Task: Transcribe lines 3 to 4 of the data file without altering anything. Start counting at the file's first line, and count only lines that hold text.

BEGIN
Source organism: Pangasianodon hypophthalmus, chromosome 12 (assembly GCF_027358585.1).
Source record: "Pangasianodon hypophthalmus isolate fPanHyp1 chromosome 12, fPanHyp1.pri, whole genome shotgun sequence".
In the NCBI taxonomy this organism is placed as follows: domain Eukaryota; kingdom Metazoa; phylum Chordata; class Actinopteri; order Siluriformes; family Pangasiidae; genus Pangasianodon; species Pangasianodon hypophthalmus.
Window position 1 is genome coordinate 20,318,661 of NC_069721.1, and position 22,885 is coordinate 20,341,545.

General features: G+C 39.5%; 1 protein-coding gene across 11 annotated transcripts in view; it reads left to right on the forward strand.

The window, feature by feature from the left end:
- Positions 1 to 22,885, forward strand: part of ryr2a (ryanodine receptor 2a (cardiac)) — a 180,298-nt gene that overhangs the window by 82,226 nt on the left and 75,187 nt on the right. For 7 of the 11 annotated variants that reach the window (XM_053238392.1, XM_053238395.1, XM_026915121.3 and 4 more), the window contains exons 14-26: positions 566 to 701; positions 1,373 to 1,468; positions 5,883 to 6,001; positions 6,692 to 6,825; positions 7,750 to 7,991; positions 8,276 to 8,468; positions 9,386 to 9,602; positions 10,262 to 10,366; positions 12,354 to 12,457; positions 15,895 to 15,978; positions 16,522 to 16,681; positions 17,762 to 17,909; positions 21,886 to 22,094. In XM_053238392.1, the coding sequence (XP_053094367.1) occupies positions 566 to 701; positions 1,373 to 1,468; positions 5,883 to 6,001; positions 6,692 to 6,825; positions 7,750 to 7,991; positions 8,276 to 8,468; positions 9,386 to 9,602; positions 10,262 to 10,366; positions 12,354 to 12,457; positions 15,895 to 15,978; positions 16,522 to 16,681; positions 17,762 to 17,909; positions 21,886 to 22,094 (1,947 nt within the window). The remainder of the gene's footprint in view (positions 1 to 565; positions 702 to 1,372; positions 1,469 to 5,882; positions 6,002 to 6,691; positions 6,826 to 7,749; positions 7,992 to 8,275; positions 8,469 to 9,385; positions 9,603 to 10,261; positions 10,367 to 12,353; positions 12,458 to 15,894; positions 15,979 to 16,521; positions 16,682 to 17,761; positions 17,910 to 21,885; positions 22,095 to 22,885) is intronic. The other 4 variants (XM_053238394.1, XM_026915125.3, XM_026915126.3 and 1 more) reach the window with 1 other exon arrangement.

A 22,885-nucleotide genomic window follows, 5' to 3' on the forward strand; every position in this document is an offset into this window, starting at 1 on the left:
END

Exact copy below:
In the NCBI taxonomy this organism is placed as follows: domain Eukaryota; kingdom Metazoa; phylum Chordata; class Actinopteri; order Siluriformes; family Pangasiidae; genus Pangasianodon; species Pangasianodon hypophthalmus.
Window position 1 is genome coordinate 20,318,661 of NC_069721.1, and position 22,885 is coordinate 20,341,545.